Industrial machining is constantly evolving. With the development of new machining equipment, it has become quite difficult to understand the differences between the different processes.
Whether it’s for small series machining or for producing larger parts, manufacturers can customize the design of these machines and create unique shapes and sizes, using a variety of machining techniques and tools.
It can be difficult to understand the various techniques used and their roles, In this article, our industrial machining specialists will introduce you to the 3 most widely used machining techniques by professionals in this industry.
The 3 most widely used machining techniques
Machining operations are usually classified into 3 main processes:
Each machining technique requires a specific machine tool. There are also other machining operations that fall into alternative categories, including boring, sawing, shaping and broaching, which we will go into more detail about later.
Machining technique #1: turning
Turning is a machining technique in which the machine tool rotates at a specific speed so that the blades cut parts of the workpiece. The objective is to create a cylindrical or conical part.
There are several types of turning, and each element of the process can be customized to meet different industrial machinery design needs.
This machining process can be used to create a wide variety of finished products, since it is possible to work both inside and outside the part:
- Internal turning: jig boring, centering, boring and grooving
- External turning: facing, straight turning, bevelling, grooving and threading
Turning can be done manually or with the help of a computer.
Machining technique #2: milling
Milling is an extremely flexible machining technique because the cutting tools can perform a wide variety of movements. In milling processes, the workpiece is attached to a moving worktable that adjusts to direct it towards fixed or moving cutting tools.
A wide variety of tools can be used for this process, but the ones that are specifically designed for this purpose are called milling machines. These machine tools come in different shapes and sizes, and their placement of flutes and teeth can vary, enabling the creation of complex designs.
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Machining technique #3: drilling
With drilling, holes are made through the material of the industrial part. This type of machining is used to prepare the parts for the assembly of different components. Each material has recommended tools and settings to create smooth, easy-to-clean holes.
Drill presses are the perfect cutting tools for drilling through workpieces and creating round holes of various sizes in different materials.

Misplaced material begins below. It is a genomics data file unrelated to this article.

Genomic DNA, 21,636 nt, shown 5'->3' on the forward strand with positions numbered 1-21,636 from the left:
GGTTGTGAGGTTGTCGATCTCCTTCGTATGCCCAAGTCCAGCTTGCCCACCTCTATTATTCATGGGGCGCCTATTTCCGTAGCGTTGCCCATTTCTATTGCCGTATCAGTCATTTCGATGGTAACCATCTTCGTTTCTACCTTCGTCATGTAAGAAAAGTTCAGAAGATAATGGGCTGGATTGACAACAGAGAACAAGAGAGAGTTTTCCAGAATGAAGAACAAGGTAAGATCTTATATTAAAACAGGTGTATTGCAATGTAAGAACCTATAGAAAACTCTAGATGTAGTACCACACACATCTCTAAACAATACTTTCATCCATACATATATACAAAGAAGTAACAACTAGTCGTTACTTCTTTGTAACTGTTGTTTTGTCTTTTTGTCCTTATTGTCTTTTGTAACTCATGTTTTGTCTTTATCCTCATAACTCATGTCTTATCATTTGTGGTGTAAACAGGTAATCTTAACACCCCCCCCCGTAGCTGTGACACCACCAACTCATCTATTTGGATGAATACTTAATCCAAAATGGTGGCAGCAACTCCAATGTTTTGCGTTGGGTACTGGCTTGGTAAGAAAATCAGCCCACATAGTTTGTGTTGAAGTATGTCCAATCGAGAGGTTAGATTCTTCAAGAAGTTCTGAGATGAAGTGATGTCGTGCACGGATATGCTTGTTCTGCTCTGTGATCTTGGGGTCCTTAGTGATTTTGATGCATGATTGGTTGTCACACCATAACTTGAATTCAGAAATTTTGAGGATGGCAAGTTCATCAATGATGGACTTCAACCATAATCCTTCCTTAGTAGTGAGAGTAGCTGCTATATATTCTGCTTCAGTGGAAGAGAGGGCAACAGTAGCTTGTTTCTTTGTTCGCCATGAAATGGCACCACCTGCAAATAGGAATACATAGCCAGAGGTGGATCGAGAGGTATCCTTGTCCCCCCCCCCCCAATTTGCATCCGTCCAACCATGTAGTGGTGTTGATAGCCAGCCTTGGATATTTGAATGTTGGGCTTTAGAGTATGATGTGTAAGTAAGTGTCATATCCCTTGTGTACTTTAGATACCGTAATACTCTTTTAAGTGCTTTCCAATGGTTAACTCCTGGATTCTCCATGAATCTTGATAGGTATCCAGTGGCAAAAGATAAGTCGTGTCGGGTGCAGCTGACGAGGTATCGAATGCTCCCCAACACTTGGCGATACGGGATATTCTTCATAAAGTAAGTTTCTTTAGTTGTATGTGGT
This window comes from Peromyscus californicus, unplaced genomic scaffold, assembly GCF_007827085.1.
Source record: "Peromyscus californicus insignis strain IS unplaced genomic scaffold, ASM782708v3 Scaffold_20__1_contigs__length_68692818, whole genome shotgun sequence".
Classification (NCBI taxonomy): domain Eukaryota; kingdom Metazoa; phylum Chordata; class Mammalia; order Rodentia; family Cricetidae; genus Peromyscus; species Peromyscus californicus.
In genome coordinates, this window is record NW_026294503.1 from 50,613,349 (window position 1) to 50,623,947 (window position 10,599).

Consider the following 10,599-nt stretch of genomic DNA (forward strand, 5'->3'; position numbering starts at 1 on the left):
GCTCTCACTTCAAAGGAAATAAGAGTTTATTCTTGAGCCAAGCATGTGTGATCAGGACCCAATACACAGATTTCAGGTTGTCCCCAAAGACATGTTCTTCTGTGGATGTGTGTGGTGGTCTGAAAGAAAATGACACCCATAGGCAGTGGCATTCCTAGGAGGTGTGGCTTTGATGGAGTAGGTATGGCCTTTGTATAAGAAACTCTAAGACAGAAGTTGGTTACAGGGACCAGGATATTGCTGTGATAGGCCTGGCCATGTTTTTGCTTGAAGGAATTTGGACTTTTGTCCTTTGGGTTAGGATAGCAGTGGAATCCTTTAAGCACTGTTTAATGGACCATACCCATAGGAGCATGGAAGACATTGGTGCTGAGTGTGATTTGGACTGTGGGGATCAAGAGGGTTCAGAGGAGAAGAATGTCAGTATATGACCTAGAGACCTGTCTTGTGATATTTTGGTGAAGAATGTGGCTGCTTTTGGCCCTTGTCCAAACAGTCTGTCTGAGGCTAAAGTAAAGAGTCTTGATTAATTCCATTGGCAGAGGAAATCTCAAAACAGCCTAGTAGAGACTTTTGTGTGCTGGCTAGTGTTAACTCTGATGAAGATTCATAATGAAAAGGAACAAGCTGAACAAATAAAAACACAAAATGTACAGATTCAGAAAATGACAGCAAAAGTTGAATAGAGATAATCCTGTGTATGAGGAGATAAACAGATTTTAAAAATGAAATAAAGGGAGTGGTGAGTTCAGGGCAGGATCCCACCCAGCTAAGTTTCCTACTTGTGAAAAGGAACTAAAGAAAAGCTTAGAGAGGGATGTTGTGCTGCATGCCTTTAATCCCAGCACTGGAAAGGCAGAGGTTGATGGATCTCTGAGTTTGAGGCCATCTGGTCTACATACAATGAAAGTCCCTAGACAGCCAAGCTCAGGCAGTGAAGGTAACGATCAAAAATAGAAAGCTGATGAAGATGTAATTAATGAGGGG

It is often assumed that drilling can only be done on soft materials such as wood. However, harder materials like metal can also be drilled. As long as the tool is harder than the workpiece, it should be able to “scrape away” the material to create a hole. But only a machining expert will be able to choose the right drilling equipment!
Alternative machining techniques
The machining techniques above are the most commonly used. However, there are various alternative effective solutions that might be useful for your project. Take a look at some other machining techniques below:
Boring is a machining method that involves the use of a single-point cutting tool or boring head to enlarge an existing hole in a workpiece. This process is complementary to drilling, which is used to create the initial hole in the workpiece.
Sawing is a technique that cuts through a workpiece. The tool used, the saw, has a set of closely spaced teeth. Sawing is used to separate workpieces into two or more parts, or to remove an unnecessary section of a workpiece.
Sometimes called grooving, shaping is a machining process in which the cutting tool rotates while the workpiece remains stationary. Shapers are generally used to cut shapes inside industrial parts, such as grooves, slots, squares, hexagons and straight flutes.
Broaching is a machining technique that uses a toothed tool called a broach to remove material in a precise, consistent way. The main feature of the broach is the height of its teeth, which increases progressively along the tool, unlike a saw. The broach has three separate zones: roughing, semi-finishing and finishing.
High-quality machining with HARtech
As you can see from the information above, there are many machining techniques, each of which could help progress a project of yours. Note though that it’s important to know exactly how to implement these techniques in order to get the most out of them.
Les Entreprises HARtech have years’ worth of experience machining and manufacturing machine components, castings, forgings, extrusions and tapping for a wide range of industries.
Contact us today to request a quote for your project or to learn more about the different machining techniques at our company located in Saint-Laurent, Quebec.